Linling Gao-Miles

Senior Lecturer in Global Studies
Affiliated faculty for the Asian American Studies minor
PhD, Nagoya University, Japan
research interests:
  • Identity/Identity Politics
  • Ethnic Representation and Networks
  • Transnationalism
  • Multiculturalism
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    • Washington University
    • MSC 1217-137-255
    • One Brookings Drive
    • St. Louis, MO 63130-4899
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    Languages: Chinese (Wu dialect and Mandarin), Japanese, English

    Teaching and research interests:  transnational Chinese migration, Chinatown and ethnoburbs, East Asian consumer and popular cultures on a global scale, multiculturalism, and intercultural communication

    I received graduate training at Nagoya University, Japan, where my coursework had a focus on intercultural studies and ethnographic fieldwork, while my MA and PhD research projects tackled Australian multiculturalism and identity among people of ethnic Chinese background, immigrants and the 1.5- and second-generation Chinese Australians in particular.  Recently, I have been broadly exploring transnational Chinese migration and different agents, investigating intertwined forces behind the formation of ethnic space and places as well as international students and tourists and their impact on global consumer cultures and reshaping transnational spaces.

    Recent Courses

    "Model Minority": The Asian American Experience

    This course explores Asian American experience revolving around the concept of "model minority." It investigates the historical origins of "model minority" and reconsiders this concept in socio-political discourses as well as in everyday Asian American experience. This course employs multidisciplinary inquiries to examine the complexity and heterogeneity among Asian Americans. Through a wide range of topics, such as identity, race, and (pan-)ethnicity, culture and religion, gender and sexuality, masculinity and femininity, and notions of invisibility and marginalization, this course situates Asian American experiences in the broader American (and at times transnational) ethno-racial and socio-political context.

      From McDonald's to K-Pop: New Movements in East Asia

      This course introduces contemporary East Asian cultures and societies from transregional and transnational perspectives through the lens of consumer and popular cultures. We employ McDonald's as the first case study to look into East Asian responses to Western cultural products and ideas. For K-pop, we examine its emergence and transregional receptions and impact across different regions in East Asia as well as in the U.S. Beginning with these two subjects, our investigation extends to other examples of transregional cultural phenomena such as J-wave, Hello Kitty, "cuteness," or western holidays in East Asia. While focusing on transnational cultural movements originating in or being adapted to the East Asian context, our discussions also refer to key topics in the study of East Asian cultures such as filial piety and kinship.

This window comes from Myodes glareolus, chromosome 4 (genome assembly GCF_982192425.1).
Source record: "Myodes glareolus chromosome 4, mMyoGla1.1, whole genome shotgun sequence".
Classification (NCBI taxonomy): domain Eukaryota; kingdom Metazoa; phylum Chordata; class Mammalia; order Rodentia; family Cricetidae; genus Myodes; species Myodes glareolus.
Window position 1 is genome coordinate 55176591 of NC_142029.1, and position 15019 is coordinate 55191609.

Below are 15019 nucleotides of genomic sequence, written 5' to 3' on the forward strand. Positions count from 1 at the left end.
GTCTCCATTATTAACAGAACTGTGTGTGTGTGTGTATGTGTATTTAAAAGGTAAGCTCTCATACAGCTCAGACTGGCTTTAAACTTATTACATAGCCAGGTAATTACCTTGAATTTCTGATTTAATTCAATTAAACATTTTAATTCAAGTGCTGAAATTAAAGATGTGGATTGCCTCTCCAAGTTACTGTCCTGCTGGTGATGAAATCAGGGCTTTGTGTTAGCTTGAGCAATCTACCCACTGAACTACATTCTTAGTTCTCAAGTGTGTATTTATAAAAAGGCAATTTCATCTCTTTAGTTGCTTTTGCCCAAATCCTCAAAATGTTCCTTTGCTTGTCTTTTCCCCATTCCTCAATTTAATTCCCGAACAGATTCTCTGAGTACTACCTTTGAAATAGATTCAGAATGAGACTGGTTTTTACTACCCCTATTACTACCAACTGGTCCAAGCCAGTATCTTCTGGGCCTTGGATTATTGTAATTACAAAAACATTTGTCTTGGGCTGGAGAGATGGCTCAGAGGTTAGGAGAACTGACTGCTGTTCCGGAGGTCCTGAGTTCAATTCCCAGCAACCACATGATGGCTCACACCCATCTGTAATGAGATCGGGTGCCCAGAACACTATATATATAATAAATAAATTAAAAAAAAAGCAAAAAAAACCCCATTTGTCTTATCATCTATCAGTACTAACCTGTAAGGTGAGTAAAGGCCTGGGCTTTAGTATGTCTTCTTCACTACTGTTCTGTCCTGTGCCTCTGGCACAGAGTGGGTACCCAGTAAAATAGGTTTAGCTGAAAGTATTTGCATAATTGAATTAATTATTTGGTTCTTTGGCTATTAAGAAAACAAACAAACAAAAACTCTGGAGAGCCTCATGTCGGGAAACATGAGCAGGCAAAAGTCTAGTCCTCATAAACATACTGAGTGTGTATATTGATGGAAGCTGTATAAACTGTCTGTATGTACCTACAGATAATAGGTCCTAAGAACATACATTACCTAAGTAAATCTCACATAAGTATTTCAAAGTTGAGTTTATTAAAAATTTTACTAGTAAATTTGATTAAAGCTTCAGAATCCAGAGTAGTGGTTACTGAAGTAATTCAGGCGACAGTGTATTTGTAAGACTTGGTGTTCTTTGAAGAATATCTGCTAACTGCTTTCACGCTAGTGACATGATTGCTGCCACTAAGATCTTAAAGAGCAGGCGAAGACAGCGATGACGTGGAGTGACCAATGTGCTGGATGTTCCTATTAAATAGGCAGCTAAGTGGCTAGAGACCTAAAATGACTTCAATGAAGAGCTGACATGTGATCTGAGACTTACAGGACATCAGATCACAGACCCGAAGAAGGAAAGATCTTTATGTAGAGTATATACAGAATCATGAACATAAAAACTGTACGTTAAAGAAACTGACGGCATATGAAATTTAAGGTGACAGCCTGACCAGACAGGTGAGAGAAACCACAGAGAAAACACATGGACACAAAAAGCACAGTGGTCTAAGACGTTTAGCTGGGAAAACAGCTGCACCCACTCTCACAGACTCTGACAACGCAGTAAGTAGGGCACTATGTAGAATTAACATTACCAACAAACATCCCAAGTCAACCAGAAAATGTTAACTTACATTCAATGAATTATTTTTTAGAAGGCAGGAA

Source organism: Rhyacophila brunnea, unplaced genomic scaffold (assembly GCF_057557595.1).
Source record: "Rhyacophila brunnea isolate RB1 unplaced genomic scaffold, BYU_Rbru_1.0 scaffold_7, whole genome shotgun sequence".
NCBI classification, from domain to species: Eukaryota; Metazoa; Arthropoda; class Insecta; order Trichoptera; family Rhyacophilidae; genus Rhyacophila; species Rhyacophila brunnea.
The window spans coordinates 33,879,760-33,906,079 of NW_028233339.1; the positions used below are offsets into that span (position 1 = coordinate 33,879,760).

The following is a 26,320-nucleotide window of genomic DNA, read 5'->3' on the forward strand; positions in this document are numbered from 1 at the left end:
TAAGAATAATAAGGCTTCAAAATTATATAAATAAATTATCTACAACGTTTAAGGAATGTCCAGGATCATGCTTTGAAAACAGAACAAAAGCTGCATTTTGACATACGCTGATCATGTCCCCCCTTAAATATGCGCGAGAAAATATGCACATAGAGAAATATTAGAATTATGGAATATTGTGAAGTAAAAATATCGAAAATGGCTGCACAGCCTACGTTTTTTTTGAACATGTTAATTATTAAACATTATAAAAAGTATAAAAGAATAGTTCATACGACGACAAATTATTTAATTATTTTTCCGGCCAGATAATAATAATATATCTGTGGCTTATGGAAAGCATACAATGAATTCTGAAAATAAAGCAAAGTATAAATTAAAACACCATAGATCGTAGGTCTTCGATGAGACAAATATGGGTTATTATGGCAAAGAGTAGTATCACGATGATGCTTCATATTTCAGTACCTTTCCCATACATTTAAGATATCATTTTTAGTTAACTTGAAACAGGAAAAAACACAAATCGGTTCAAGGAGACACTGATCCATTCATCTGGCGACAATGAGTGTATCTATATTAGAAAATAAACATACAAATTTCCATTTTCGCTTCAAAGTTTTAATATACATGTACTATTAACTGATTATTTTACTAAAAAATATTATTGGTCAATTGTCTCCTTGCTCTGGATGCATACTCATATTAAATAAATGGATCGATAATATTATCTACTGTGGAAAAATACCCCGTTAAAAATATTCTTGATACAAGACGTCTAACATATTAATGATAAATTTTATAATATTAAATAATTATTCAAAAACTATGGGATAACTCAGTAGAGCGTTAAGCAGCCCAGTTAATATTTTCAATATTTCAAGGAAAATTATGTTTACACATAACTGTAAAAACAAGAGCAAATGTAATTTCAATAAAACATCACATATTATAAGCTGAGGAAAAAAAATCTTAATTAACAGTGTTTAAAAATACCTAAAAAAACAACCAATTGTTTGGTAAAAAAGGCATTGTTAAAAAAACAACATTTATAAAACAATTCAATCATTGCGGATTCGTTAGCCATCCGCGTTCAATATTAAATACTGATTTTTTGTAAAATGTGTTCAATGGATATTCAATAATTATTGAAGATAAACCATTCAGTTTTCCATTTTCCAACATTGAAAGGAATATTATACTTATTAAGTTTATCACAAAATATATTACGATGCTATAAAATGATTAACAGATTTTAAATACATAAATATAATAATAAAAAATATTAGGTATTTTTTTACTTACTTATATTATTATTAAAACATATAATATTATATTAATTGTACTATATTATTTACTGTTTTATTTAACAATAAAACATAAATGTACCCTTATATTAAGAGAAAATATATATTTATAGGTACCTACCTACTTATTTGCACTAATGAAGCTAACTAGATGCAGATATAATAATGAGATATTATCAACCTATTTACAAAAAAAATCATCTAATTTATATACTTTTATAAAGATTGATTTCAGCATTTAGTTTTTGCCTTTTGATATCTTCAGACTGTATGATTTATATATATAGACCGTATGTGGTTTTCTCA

First Year Seminar - Chinatown: Migration, Identity, and Space

        "Chinatown," as a cultural symbol and a spatial entity, links various topics and studies in this course. Our survey starts with a historical and geographical glimpse of five Chinatowns in the US through the real life stories of their residents. This is followed by an in-depth study of Chinese restaurants and food all over the world using texts, images, and films that reveal how Chinese cuisine is inherited in and adapted to each local culture and society. The seminar culminates in a discussion of Chinese migration and settlement, the representations of identity, and the cultural and spatial constructions in particular historical and social contexts. The assignments include fieldtrips to Chinese businesses, and a debate on whether or not Olive Boulevard constitutes a Chinatown in St Louis.

          Children of Immigrants: Identity and Acculturation

          This seminar examines two sub-groups: child immigrants and the native-born children of immigrants. It interrogates cultural/ethnic identity, cultural adaptation, bilingualism and biculturalism, and challenges and achievements of this young generation through ethnography, literature, and sociological accounts. We aim to scrutinize the studies of the "1.5" generation and the second generation, and theories such as "segmented assimilation," across a wide range of ethnic groups, from people of East Asian origins to those with Latin American ancestries, by mainly focusing on their experiences in the United States.

            Selected Publications

            2018 “The Politics of Space and Identity: Making Place in a Suburban District.”  In Mapping Migration, Identity, and Space, Tabea Linhard and Tomothy H. Parsons (eds.), 311-330.  Palgrave Macmillan.
            2017 “Beyond the Ethnic Enclave: Interethnicity and Trans-spatiality in an Australian Suburb.” City & Society 29 (1): 82-103.
            2017 “Narrating Race and Identities from the Periphery: Diversity, Dilemma, and Discourses.” In The Crisis of Race in Higher Education: A Day of Discovery and Dialogue, William Tate IV, Nancy Staudt, and Ashley Macrander (eds.), 43-58. Bingley, UK: Emerald, 2017.
            2006 チャイニーズ・アイデンティティとチャイニーズ性のゆらぎ―オーストラリアン・チャイニーズの事例をめぐって」『オーストラリア研究』2006年第20号,109-128頁(許琳玲)。



            L97 GS 135 Chinatown: Migration, Identity, and Space
            L97 GS 3248 (U43 IS 324) Intercultural Communication
            L97 GS 3512 “Model Minority”: The Asian American Experience
            L97 GS 3822 From McDonald’s to K-Pop: New Movements in East Asia
            L97 GS 4036 Children of Immigrants: Identity and Acculturation
            L97 GS 4062 The Art of Borrowing: The “West” in Japanese Life
            U43 IS 336 Cultures and Societies in East Asia